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Offshore Petroleum and Greenhouse Gas Storage Legislation Amendment (Miscellaneous Measures) Bill 2010



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ISSN 1328-8091

Contents

Reintroduction of Bill ............................................................................................................................... 2

Purpose .................................................................................................................................................... 3

Background .............................................................................................................................................. 3

Independent NOPSA Review 2008 ...................................................................................................... 3

Productivity Commission Inquiry 2008-09 ......................................................................................... 4

Onshore petroleum safety regulation inquiry 2009 ........................................................................... 5

Committee consideration ........................................................................................................................ 6

Position of major interest groups ............................................................................................................ 6

Financial implications ............................................................................................................................... 7

Key provisions .......................................................................................................................................... 7

NOPSA’s new non-OHS functions ....................................................................................................... 7

Comment ....................................................................................................................................... 9

Strict liability offences ...................................................................................................................... 10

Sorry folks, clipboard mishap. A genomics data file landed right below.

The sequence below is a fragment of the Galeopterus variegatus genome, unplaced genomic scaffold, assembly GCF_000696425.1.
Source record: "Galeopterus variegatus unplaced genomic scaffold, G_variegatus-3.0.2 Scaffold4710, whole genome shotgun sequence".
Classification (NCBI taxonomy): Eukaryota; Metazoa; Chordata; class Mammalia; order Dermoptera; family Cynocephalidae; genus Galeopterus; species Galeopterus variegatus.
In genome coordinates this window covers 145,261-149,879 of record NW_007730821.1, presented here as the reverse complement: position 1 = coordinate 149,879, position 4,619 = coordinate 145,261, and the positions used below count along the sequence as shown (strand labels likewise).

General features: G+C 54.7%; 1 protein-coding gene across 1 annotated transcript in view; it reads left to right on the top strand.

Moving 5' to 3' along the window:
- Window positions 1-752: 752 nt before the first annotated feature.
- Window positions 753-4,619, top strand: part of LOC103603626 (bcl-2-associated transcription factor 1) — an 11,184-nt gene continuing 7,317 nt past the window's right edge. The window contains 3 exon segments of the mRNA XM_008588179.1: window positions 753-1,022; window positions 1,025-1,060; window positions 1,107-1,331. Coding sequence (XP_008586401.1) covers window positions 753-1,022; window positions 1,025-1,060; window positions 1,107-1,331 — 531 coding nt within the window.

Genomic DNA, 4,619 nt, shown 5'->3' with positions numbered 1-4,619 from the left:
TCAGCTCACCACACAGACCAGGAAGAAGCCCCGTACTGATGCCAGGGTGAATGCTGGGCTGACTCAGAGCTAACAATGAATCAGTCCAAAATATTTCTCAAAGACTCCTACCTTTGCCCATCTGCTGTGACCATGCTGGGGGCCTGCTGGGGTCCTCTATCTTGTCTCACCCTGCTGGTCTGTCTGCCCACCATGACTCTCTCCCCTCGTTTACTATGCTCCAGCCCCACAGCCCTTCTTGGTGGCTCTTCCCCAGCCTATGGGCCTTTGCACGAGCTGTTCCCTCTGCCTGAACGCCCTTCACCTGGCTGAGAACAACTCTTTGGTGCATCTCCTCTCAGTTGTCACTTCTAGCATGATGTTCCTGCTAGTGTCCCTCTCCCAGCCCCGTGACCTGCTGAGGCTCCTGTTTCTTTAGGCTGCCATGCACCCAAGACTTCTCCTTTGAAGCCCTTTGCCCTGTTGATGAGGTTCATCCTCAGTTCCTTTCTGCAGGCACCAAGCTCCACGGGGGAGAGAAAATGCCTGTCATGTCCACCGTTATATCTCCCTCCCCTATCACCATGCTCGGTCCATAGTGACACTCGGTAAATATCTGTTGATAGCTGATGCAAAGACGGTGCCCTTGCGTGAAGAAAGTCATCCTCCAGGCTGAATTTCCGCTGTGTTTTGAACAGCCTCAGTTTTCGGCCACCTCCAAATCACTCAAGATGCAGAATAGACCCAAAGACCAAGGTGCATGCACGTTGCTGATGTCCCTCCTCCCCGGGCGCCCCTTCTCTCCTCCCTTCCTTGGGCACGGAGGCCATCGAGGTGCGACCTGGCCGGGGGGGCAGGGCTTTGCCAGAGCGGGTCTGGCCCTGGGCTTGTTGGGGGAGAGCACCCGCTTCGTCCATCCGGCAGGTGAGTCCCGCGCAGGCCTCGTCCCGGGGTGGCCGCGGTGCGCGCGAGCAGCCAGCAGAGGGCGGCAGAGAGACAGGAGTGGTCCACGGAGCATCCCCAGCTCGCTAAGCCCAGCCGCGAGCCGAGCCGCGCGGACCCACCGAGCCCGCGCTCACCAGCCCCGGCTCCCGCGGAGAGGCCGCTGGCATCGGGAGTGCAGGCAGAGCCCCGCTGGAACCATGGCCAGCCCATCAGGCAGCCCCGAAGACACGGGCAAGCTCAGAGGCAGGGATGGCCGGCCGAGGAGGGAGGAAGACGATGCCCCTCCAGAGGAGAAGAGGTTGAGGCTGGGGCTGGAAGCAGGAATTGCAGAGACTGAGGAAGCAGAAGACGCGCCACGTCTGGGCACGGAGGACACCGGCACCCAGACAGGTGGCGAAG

Comment ..................................................................................................................................... 11

Restricting titleholders’ OHS responsibilities ................................................................................... 12

Concluding comments ........................................................................................................................... 14

BILLS DIGEST NO. 14, 2010-11 14 October 2010

Offshore Petroleum and Greenhouse Gas Storage Legislation Amendment (Miscellaneous Measures) Bill 2010

This is a revised edition of a Bills Digest previously prepared for the 42nd Parliament

Sharon Scully Law and Bills Digest Section

2 Offshore Petroleum and Greenhouse Gas Storage Legislation Amendment (Miscellaneous Measures) Bill 2010

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Offshore Petroleum and Greenhouse Gas Storage Legislation Amendment (Miscellaneous Measures) Bill 2010

Date introduced: 29 September 2010

House: House of Representatives

Portfolio: Resources and Energy

Commencement: Sections 1-3: on Royal Assent; Schedule 1 Parts 1-6: day after Royal Assent; Schedule 1 Part 7: 1 January 2010

Links: The links to the Bill, its Explanatory Memorandum and second reading speech can be found on the Bills home page, or through http://www.aph.gov.au/bills/. When bills have been passed they can be found at the ComLaw website, which is at http://www.comlaw.gov.au/.

Reintroduction of Bill

The Offshore Petroleum and Greenhouse Gas Storage Legislation Amendment (Miscellaneous Measures) Bill 2010 (the Bill) was first introduced into the 42nd Parliament on 10 February 2010 and lapsed on the proroguing of Parliament in July 2010.

The Bill was re-introduced in the first week of the 43rd Parliament with some changes. One particular amendment is that the current Bill no longer proposes to enable the Commonwealth to retain registration fees to fund the establishment of the National Offshore Petroleum Regulator (NOPR).1 That proposal had arguably been the most contentious proposal in the original Bill.2

1. For a discussion about the policy behind this proposal in the original Bill, see the Bills Digest for that Bill: S Scully, Offshore Petroleum and Greenhouse Gas Storage (Miscellaneous Measures) Amendment Bill 201’, Bills Digest, no. 126, 2009-10, Parliamentary Library, Canberra, 2010, viewed 6 October 2010, http://www.aph.gov.au/library/pubs/bd/2009-10/10bd126.pdf